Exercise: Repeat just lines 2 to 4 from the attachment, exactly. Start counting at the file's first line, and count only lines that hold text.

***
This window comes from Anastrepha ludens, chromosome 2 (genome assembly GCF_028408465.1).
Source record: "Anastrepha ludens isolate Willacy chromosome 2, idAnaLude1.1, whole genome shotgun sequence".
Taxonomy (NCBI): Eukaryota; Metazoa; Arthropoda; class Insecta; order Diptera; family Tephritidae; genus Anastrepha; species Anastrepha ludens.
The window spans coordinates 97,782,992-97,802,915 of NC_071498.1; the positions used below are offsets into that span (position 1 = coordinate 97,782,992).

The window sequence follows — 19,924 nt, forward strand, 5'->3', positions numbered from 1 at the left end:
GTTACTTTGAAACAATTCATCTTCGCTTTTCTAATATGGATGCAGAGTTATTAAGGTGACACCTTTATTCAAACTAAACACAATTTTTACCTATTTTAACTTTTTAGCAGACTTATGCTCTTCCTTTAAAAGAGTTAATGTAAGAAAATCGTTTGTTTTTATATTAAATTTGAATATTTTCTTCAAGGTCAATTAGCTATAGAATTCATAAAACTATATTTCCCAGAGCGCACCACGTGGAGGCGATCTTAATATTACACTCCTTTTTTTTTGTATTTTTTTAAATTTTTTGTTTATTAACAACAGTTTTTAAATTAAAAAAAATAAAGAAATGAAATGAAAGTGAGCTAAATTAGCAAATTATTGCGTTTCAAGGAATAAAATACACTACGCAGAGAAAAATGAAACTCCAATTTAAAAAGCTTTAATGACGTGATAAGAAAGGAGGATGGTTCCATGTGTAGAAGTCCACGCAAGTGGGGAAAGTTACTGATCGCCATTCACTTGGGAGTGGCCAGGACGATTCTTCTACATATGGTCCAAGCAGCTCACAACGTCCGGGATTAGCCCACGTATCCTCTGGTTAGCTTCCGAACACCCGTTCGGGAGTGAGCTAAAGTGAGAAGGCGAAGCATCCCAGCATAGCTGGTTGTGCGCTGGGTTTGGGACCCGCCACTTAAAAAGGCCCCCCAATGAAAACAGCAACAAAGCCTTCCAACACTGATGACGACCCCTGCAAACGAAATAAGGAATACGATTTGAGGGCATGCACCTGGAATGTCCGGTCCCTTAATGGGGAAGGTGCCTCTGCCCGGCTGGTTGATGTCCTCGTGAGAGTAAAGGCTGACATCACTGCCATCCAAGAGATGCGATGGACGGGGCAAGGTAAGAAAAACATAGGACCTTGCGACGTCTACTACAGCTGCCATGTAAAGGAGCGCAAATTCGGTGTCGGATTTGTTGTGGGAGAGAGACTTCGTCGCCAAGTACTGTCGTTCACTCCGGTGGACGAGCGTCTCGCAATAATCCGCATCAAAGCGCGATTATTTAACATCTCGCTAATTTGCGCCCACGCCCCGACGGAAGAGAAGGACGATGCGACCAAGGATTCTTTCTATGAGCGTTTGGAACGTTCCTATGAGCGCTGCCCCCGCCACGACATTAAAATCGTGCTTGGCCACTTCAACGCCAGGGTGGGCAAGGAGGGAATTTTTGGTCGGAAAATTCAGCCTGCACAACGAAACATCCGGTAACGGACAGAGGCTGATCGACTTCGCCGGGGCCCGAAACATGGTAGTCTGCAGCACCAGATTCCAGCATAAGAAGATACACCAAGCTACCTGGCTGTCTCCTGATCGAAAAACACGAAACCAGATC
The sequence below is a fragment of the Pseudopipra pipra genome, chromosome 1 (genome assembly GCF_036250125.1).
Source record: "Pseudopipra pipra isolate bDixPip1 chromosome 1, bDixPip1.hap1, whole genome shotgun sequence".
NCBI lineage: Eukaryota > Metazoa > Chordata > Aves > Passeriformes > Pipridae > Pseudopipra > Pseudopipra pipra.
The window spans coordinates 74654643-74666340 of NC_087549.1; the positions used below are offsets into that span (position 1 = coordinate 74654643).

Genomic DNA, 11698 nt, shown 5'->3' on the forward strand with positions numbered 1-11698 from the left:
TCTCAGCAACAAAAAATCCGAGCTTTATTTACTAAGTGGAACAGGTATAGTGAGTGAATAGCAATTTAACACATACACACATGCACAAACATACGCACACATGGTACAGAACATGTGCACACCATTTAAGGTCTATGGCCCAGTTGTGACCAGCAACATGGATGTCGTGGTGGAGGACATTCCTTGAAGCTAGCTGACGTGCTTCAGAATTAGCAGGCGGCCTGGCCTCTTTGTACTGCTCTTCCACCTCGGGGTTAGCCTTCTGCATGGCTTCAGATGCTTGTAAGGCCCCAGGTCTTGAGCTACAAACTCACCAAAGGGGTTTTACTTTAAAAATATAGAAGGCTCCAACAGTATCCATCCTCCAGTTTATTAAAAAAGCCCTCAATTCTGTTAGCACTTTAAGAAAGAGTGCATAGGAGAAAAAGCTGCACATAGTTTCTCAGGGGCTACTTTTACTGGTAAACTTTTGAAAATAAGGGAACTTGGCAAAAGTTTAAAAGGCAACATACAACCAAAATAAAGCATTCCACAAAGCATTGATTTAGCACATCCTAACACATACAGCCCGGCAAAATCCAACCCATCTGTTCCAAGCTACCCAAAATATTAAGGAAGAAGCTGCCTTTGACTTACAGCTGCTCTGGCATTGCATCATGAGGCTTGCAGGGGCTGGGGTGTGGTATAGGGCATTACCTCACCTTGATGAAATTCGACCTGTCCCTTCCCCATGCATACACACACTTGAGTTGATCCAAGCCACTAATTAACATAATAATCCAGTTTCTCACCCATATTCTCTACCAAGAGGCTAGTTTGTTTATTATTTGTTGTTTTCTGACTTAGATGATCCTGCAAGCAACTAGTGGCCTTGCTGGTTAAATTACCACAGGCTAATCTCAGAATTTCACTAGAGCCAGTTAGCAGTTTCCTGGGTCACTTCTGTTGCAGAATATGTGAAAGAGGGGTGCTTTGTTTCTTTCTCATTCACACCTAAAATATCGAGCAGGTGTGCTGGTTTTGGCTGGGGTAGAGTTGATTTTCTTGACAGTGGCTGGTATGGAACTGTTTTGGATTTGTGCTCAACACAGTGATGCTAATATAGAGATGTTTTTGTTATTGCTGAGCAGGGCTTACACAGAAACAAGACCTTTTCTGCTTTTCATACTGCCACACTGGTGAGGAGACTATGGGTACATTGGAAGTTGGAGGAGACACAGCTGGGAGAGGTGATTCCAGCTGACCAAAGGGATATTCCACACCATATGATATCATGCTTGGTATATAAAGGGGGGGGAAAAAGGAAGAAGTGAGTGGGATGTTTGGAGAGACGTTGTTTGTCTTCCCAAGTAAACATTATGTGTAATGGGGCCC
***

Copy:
Source record: "Anastrepha ludens isolate Willacy chromosome 2, idAnaLude1.1, whole genome shotgun sequence".
Taxonomy (NCBI): Eukaryota; Metazoa; Arthropoda; class Insecta; order Diptera; family Tephritidae; genus Anastrepha; species Anastrepha ludens.
The window spans coordinates 97,782,992-97,802,915 of NC_071498.1; the positions used below are offsets into that span (position 1 = coordinate 97,782,992).